(The Center Square) – Ohio lawmakers took the first step on Tuesday to ensure companies that have received aid from federal COVID-19 funding aren’t prevented from paying state taxes on loans, that are supposed to keep people working.
The House and Senate committees held hearings on bills that complied with Ohio Taxes Act with federal law that required loans for the paycheck protection program and allowed companies to deduct payrolls and other expenses paid on the loans.
According to the National Federation of Independent Business, 77% of Ohio members took advantage of the first Congressional PPP loan, and 55% reported a 20% or more loss in revenue over the past year.
Chris Ferruso, the NFIB legislative director in Ohio, said the typical Ohio member of the organization had 20 or fewer employees and less than $ 2 million in annual revenue.
“Our members need reassurance that Ohio law will not treat these loans differently when preparing their tax returns,” said Ferruso, who testified in support of Senate Act 18. “Keeping resources in our small businesses is critical to their continued viability.”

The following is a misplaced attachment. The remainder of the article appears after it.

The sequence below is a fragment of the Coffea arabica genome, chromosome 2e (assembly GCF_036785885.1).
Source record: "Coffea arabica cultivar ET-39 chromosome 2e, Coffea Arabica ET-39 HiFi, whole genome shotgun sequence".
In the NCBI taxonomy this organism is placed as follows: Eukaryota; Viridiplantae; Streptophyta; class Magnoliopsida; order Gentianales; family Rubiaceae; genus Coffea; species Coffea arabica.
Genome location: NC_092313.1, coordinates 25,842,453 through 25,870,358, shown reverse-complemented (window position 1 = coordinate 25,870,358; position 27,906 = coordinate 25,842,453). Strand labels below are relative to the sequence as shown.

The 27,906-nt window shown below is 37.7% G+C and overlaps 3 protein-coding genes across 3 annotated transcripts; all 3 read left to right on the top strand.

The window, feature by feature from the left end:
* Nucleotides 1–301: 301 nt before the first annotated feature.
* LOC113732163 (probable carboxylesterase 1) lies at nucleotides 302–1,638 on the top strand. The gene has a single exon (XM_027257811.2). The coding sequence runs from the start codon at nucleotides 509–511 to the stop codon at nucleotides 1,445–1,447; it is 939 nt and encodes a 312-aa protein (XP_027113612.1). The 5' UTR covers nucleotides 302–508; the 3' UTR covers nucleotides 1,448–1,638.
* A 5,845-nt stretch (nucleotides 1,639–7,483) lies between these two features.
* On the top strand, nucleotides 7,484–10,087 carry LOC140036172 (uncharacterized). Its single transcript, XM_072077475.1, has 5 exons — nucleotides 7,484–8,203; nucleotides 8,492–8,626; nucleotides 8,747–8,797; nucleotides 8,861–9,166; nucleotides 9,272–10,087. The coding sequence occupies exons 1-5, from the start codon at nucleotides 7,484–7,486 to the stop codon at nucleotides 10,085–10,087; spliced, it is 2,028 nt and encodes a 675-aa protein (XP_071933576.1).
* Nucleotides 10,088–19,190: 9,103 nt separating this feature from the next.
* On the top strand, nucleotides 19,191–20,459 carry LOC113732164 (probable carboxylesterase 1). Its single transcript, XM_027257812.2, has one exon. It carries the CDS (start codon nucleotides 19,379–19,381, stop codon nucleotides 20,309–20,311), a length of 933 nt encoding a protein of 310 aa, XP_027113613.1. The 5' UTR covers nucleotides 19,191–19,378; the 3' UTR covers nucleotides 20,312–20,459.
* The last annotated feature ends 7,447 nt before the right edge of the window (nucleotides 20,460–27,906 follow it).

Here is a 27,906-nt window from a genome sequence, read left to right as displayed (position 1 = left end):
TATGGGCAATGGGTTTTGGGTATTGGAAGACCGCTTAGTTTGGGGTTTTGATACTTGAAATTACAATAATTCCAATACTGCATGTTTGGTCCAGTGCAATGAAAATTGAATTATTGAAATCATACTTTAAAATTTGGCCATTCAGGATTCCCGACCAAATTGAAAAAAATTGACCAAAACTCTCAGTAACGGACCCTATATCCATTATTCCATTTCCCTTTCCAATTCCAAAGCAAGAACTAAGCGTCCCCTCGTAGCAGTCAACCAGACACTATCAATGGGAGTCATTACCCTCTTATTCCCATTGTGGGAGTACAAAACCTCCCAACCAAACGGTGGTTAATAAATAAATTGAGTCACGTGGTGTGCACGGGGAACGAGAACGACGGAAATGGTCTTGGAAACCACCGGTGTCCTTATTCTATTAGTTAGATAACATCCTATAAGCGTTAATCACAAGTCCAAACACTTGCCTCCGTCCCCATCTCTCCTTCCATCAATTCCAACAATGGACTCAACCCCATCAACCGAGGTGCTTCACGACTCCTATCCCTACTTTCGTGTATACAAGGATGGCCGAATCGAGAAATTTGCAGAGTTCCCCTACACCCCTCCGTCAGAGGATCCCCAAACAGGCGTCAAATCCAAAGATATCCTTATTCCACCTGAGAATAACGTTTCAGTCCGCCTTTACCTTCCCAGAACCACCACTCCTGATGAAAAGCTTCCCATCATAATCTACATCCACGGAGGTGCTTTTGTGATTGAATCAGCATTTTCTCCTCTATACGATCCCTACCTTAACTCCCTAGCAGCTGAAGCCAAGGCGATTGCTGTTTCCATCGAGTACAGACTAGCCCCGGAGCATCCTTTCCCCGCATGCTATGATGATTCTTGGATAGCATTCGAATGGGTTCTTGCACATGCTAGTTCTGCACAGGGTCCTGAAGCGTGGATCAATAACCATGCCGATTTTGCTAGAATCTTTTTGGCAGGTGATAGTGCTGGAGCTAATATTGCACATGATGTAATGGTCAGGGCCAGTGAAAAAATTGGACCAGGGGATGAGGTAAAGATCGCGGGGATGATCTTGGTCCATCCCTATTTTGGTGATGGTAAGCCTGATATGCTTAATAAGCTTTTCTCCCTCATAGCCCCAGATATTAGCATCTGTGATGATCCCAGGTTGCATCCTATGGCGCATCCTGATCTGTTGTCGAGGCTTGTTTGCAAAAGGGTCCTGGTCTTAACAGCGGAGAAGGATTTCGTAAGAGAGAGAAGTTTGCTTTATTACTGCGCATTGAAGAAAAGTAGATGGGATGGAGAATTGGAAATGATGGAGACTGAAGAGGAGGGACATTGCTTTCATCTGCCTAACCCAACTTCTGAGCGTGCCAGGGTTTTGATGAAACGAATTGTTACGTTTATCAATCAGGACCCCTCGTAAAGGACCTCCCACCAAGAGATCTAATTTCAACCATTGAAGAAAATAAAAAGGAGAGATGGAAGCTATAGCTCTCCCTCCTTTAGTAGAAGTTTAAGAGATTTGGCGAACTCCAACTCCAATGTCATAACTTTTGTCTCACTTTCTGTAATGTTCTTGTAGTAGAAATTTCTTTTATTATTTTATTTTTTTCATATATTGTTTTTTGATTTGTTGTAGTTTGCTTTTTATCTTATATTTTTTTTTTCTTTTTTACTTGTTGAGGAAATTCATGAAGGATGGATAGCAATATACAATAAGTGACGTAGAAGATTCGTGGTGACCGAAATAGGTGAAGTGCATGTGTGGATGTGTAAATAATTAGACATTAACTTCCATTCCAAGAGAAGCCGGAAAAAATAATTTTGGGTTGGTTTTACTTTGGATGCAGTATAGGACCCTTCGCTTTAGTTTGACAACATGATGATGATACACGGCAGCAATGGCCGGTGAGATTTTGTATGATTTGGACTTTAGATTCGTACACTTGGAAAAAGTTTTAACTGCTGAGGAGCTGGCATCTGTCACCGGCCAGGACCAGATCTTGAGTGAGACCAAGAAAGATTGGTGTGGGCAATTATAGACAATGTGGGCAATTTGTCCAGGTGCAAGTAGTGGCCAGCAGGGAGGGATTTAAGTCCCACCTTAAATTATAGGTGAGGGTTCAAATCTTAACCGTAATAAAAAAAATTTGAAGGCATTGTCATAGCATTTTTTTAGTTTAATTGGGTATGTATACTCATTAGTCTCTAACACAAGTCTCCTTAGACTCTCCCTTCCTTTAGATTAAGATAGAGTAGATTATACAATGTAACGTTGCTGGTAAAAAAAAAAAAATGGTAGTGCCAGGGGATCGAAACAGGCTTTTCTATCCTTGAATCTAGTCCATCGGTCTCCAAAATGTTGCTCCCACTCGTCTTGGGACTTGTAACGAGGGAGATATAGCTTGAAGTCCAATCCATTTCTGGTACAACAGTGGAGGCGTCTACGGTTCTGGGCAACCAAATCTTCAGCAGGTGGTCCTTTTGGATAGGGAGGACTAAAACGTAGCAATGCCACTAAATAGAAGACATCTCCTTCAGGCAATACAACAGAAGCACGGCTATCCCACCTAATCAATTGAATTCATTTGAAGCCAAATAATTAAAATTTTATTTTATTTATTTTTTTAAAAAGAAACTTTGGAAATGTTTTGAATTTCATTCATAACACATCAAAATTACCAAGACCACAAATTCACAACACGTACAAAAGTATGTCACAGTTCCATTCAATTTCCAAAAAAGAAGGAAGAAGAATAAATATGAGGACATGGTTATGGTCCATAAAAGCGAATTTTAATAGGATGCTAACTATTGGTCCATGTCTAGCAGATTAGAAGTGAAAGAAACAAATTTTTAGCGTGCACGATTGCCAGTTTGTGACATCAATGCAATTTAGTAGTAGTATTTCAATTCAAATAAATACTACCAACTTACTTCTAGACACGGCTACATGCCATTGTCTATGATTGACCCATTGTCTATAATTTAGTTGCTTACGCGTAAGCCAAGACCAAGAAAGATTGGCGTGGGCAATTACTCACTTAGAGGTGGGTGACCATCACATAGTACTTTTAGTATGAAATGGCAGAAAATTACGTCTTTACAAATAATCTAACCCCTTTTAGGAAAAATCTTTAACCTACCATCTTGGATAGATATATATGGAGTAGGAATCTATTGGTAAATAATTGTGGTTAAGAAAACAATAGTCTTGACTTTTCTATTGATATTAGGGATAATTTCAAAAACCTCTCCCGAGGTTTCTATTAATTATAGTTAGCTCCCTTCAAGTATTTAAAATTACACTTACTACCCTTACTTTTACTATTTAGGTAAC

Ohio Department of Taxation Legislative Director Tim Lynch testified in support of House bill 48 and said compliance with federal tax laws only makes it easier for filers.
“The first line of the Ohio Income Tax Form requires taxpayers to enter their gross adjusted income from Federal Form 1040. The same starting definition of income as the federal government makes state income tax creation and management much easier for taxpayers and tax preparers, state tax officials and school districts that levy income taxes, ”Lynch said.
Policy Matters Ohio declined to allow the deductions but claimed it would benefit the rich.
“This is a classic double dip for wealthy Ohioans,” said Zach Schiller of Policy Matters Ohio before the Senate Ways and Means Committee. “The Internal Revenue Service specifically prohibited the deductibility of such expenses on the first round of PPP loans, citing applicable law and precedents. While hundreds of thousands of Ohioans pay taxes on unemployment benefits they received last year, business owners will avoid paying taxes on the loans they used to pay workers’ wages, and they will receive tax deductions. “
The reactions of state lawmakers across the country have been mixed.
Virginia lawmakers are debating limits on spending deductions. Minnesota lawmakers have not made a decision about compliance with the federal tax law, while Iowa corporations do not pay state taxes on the loans.